Stock markets in Australia and around the world have seen a downturn in 2022 that will have a flow-through effect on retirement savings

Aussies average retirement savings could fall by a shocking $8k each as global stock markets plummet

Australians checking their financial statements during tax time could be in for a shock as average retirement savings take a hit at $8,000.

Client supercash is invested by fund managers in portfolios containing a mix of stocks, bonds, real estate and infrastructure assets – where the investments ideally grow into a healthy balance upon retirement.

But stock markets in Australia and globally have seen a steep decline in recent weeks, fueled by rising inflationsupply chain disruptions, Russia invasion of Ukraine and concerns about recession.

The Australian stock market has plunged 15.3% since April and the S&P/ASX200, an index of the top 200 Australian stocks, fell to 6,433 on Monday, its lowest level in 19 months.

Blue chip stocks like BHP are down 11.73 percent this year, while ANZ is down 23.82 percent, Coles owner Wesfarmers is 26.31 percent and Woolworths is 23.57 percent.

Stock markets in Australia and around the world have seen a downturn in 2022 that will have a flow-through effect on retirement savings

Retirement accounts for millions of Australians have shrunk as they check their statements before tax time ends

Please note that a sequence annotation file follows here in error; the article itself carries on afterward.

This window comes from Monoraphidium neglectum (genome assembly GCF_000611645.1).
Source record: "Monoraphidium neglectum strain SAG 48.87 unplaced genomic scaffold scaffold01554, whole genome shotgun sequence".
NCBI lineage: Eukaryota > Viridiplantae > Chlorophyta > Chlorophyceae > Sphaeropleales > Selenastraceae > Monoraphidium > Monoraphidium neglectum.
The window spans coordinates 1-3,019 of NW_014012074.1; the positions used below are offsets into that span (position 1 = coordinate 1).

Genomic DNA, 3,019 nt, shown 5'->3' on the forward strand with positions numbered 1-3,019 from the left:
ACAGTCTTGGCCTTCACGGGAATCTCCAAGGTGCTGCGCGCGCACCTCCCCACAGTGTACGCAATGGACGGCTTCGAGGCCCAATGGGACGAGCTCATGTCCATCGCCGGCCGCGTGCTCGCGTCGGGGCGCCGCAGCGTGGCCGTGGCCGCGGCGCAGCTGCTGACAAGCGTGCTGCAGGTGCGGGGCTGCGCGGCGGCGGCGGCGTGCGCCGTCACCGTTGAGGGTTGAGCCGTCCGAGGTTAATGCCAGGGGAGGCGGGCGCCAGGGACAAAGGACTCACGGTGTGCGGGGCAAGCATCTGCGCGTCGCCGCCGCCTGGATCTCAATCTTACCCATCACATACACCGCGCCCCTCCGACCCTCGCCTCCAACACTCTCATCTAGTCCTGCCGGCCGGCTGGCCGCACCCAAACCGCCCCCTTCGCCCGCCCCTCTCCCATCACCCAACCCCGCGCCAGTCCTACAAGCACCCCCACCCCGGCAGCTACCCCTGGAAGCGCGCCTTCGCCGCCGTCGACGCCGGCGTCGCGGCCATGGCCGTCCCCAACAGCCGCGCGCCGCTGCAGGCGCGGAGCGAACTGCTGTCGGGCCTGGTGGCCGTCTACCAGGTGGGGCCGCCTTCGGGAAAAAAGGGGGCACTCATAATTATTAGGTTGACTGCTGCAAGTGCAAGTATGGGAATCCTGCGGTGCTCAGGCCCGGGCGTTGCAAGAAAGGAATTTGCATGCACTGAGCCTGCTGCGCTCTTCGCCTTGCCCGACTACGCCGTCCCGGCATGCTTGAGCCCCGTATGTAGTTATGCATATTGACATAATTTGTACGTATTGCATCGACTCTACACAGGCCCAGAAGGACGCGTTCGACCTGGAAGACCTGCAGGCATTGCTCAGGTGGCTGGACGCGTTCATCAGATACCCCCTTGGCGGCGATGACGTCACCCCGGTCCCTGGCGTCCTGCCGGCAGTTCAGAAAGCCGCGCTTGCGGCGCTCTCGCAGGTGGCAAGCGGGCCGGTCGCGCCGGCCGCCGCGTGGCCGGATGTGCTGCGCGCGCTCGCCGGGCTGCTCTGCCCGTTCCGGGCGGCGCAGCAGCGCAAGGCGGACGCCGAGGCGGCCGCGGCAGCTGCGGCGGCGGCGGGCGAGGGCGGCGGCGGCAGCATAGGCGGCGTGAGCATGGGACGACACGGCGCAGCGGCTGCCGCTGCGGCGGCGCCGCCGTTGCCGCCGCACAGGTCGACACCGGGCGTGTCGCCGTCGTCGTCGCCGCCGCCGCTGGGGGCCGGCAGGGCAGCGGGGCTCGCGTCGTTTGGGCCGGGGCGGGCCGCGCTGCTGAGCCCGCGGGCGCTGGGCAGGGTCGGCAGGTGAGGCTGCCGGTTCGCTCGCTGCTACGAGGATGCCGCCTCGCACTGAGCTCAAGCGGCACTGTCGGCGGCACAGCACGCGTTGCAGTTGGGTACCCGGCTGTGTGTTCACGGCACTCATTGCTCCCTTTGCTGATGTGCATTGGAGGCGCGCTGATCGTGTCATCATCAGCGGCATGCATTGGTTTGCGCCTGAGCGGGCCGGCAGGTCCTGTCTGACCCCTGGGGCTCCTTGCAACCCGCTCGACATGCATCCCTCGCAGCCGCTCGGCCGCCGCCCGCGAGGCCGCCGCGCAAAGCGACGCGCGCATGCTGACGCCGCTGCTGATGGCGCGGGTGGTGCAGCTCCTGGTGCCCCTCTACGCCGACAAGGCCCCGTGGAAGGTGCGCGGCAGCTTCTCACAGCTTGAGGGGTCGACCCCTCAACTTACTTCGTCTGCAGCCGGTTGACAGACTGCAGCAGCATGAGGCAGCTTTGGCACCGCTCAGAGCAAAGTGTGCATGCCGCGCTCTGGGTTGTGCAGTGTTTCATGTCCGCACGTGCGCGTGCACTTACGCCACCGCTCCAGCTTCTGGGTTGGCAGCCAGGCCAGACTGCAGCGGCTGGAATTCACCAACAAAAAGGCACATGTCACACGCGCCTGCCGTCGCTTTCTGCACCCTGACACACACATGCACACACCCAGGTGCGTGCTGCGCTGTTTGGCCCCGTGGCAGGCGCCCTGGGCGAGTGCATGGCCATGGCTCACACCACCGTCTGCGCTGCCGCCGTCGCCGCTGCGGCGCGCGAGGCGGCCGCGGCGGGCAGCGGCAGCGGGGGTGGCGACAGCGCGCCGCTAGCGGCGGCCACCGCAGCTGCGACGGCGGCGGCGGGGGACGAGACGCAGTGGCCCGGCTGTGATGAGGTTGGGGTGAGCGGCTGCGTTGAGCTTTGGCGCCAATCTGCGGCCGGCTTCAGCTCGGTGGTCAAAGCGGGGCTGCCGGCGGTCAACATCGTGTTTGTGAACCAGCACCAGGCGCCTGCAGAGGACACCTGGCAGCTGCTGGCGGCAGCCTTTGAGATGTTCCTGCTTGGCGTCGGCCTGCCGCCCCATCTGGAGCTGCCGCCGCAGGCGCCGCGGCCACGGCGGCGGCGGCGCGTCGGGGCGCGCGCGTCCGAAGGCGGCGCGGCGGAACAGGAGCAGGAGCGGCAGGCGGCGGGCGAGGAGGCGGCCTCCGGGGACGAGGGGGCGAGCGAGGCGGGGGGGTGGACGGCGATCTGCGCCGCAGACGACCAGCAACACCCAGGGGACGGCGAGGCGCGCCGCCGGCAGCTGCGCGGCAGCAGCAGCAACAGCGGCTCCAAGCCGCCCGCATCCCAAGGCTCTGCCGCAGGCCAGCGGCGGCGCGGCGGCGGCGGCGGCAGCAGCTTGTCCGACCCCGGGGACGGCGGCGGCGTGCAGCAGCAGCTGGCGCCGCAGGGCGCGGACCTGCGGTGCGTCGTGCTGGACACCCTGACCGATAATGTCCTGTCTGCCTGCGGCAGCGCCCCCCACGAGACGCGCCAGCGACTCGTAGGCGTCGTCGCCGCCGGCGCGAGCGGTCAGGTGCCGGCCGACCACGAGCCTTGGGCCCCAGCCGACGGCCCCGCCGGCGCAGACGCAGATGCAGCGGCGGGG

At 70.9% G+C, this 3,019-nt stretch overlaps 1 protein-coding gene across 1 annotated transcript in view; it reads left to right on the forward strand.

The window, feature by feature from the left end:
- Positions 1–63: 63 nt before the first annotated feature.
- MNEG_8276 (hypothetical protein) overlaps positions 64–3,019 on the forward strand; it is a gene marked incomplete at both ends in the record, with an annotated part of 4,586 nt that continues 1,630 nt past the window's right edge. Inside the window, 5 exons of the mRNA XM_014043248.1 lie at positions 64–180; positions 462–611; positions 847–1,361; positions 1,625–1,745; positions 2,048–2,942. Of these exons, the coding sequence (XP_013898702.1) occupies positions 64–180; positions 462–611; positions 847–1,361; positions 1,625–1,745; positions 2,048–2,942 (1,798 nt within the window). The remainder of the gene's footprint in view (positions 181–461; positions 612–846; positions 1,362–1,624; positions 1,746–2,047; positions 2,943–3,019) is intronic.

Retirement accounts for millions of Australians have shrunk as they check their statements before tax time ends

Financial experts warn that superbalances will be impacted by the downturn as Aussies review their statements at the start of the new fiscal year.

Pensions research firm Chant West predicts a loss of 5.5 percent in the 12 months to June, while SuperRatings predicts a gain of 5 percent.

For the national average of $147,425 on super accounts, according to the Association of Superannuation Funds of Australia, this could equate to an $8,100 reduction in savings.

But senior investment research manager at Chant West, Mano Mohankumar, said investors should not panic about the dip.

“Super is a long-term investment… most people can afford to be patient. Even for those nearing retirement, they don’t take their money out as a lump sum,” he said.

AMP’s chief economist, Dr. Shane Oliver, said the most “speculative assets” are being hit hardest as the Nasdaq – the US tech stock index – is down 34 percent and Bitcoin is down a whopping 70 percent from its 2021 high.

But he agreed that pension funds would see a 5 percent loss for the fiscal year — the worst performing year since the GFC in 2008.

Stocks make up about 60 percent of government bond superinvestments — a loan to the government at a fixed interest rate — accounting for about 25-30 percent.

He said the bonds have returned the worst-performing financial year in decades — a further blow to retirement.

AMP's chief economist, Dr Shane Oliver (pictured), said pension balances would take a 5% hit this fiscal year, but investors should stick to a

AMP’s chief economist, Dr Shane Oliver (pictured), said pension balances would take a 5% hit this fiscal year, but investors should stick to a “long-term strategy.”